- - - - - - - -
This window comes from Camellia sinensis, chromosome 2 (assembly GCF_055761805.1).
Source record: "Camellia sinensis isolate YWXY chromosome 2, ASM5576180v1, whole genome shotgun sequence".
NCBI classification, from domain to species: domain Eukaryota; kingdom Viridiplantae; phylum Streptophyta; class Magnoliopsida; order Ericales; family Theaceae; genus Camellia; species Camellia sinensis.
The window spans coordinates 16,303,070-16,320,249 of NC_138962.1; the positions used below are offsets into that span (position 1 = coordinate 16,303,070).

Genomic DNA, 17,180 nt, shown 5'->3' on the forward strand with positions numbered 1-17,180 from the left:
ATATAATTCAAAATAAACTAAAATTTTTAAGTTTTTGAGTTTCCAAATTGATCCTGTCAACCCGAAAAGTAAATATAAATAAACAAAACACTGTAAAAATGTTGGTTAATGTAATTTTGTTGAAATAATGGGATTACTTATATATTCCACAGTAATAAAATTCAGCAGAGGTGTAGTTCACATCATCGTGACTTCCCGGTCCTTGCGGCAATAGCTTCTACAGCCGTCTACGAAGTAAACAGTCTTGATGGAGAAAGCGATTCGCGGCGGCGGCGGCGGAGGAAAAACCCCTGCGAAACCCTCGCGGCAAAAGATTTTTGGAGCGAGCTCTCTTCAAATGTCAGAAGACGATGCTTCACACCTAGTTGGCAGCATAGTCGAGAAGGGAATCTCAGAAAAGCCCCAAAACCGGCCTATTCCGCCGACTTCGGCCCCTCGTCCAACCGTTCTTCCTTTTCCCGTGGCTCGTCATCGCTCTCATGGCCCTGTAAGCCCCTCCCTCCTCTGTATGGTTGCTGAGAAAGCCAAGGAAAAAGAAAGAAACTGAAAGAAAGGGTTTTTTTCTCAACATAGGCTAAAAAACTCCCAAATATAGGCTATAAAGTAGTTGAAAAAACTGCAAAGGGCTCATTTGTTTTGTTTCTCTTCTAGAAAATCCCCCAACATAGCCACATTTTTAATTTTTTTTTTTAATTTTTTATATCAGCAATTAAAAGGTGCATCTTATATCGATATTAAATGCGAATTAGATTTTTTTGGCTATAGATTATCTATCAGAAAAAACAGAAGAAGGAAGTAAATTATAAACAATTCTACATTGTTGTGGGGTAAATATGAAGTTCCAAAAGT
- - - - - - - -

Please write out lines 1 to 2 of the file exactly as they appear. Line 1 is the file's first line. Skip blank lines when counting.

This window comes from Camellia sinensis, chromosome 2 (assembly GCF_055761805.1).
Source record: "Camellia sinensis isolate YWXY chromosome 2, ASM5576180v1, whole genome shotgun sequence".